Crimson typed fast into her chatbox. It was a new online chat that she discovered. One stranger was immediate to respond.
Crimson laid her back on her computer chair. The same screen that illuminated her mind was illuminating the room as well. She blinked a few times, questioned a few things in her head. Who is this stranger? A friend or foe? Or was it really Death himself?
The question was racing over her mind, slowly taking over her consciousness. And at the exact time, her parents were downstairs having the usual heated argument. The yelling. The screaming. The sound of glass bottles breaking. Nothing seemed new to her world. It was the same old same old.
That’s a cute name, Crimson thought to herself. A faint smile appeared on her face after that response. She continued typing…
Crimson paused, her eyebrow raised in slight doubt as she started to think who sat two seats behind her in Physics. She had no clue who did, no matter how hard she tried.
Bingo. He scored a point for that.
Crimson looked over to her cellphone that had a case encrusted with cheap plastic jewels. She hadn’t made any call that day. She didn’t call him. She focused back on the chat.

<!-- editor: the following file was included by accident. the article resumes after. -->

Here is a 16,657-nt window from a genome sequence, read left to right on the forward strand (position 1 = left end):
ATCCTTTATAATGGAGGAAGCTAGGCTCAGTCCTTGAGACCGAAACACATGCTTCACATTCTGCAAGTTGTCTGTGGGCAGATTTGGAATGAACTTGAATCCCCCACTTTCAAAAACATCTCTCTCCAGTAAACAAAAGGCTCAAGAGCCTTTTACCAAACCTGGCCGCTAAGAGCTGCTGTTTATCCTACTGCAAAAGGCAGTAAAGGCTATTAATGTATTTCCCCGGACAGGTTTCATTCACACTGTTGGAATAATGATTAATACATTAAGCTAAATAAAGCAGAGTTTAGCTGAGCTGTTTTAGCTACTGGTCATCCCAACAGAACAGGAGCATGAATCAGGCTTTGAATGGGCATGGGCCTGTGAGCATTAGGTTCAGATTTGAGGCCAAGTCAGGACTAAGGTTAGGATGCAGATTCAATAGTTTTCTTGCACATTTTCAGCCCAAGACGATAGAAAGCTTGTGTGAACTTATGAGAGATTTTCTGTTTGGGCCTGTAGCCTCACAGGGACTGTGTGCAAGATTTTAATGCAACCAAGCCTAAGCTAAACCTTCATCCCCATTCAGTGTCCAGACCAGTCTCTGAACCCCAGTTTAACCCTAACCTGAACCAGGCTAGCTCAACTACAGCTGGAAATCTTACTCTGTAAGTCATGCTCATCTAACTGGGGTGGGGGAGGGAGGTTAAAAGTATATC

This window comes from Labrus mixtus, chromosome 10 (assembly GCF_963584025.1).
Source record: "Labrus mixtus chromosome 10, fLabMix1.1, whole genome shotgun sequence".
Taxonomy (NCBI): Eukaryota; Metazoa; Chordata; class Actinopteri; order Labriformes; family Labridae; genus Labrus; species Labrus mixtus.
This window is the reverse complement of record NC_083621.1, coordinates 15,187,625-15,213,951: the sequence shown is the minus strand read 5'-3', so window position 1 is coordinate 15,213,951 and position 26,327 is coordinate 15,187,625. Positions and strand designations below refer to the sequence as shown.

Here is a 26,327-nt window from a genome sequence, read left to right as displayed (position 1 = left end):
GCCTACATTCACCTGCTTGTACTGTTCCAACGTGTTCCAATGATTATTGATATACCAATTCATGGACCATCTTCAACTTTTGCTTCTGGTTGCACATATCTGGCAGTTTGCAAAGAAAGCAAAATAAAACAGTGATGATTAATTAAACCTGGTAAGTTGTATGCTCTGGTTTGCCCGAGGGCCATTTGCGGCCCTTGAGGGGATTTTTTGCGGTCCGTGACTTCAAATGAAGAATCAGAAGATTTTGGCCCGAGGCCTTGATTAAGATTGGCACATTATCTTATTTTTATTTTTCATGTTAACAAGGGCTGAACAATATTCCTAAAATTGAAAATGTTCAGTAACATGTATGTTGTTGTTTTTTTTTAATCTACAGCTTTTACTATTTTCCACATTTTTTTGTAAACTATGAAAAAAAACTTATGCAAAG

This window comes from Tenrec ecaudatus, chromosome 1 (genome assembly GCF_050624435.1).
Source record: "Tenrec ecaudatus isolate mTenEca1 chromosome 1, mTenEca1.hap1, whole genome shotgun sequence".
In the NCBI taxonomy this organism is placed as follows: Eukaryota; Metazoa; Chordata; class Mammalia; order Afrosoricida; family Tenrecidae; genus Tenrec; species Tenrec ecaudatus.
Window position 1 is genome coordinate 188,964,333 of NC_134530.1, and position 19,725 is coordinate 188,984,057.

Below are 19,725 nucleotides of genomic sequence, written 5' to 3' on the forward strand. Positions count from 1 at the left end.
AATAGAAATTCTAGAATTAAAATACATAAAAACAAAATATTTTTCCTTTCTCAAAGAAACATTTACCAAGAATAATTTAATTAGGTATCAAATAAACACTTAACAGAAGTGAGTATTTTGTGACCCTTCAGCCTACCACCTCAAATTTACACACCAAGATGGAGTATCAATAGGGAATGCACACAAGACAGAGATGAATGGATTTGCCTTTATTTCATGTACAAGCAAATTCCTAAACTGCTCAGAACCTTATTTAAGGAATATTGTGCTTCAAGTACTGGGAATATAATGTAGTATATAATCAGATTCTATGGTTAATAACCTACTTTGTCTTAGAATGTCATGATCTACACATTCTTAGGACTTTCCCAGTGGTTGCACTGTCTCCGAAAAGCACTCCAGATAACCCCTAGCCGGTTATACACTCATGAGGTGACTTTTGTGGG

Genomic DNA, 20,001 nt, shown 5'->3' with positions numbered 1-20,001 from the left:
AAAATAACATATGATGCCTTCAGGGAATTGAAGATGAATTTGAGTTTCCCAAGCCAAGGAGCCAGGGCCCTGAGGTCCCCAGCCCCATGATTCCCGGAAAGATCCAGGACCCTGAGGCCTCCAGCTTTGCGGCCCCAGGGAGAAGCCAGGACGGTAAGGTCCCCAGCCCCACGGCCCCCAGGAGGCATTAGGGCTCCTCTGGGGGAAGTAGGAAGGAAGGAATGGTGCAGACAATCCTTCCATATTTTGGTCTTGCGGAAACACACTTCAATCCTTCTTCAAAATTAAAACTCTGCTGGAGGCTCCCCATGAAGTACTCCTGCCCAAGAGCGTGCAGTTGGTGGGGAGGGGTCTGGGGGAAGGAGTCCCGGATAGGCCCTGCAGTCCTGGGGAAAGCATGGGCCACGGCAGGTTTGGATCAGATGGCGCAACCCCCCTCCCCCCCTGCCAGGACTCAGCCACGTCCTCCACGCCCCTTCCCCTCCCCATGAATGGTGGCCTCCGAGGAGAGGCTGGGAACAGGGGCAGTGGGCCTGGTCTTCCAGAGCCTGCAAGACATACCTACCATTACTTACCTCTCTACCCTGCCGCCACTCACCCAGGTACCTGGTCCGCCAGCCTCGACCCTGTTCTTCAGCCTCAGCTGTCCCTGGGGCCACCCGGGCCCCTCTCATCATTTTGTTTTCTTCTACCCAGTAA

Scrolling upwards to see the previous messages, Crimson was slightly afraid.
Perplexed, with sweat slowly dripping from her forehead, Crimson felt her chest tightened. Is this Jasper a student from her class? Was he or wasn’t he? She grabbed her cellphone in frantic and quickly texted her friend, Alice: Do you know anyone who sits 2 seats behind me in Physics?
Her screen lighted up as a notification popped.
Crimson let out a nervous laugh, hoping to calm her nerves. All this seemed like a sick set up by God-knows-who.
She felt the pain from the cut under her sleeves as she read that line. Her heart throbbing in fear of her dear life, or her… sanity. She grabbed the Ethernet cable from the sockets on the wall and yanked it hard until it came off.
She felt relieved in an instance. Her phone vibrated again. It was a text from Alice: No one’s sitting there. It’s an empty chair.
By Serena Lynn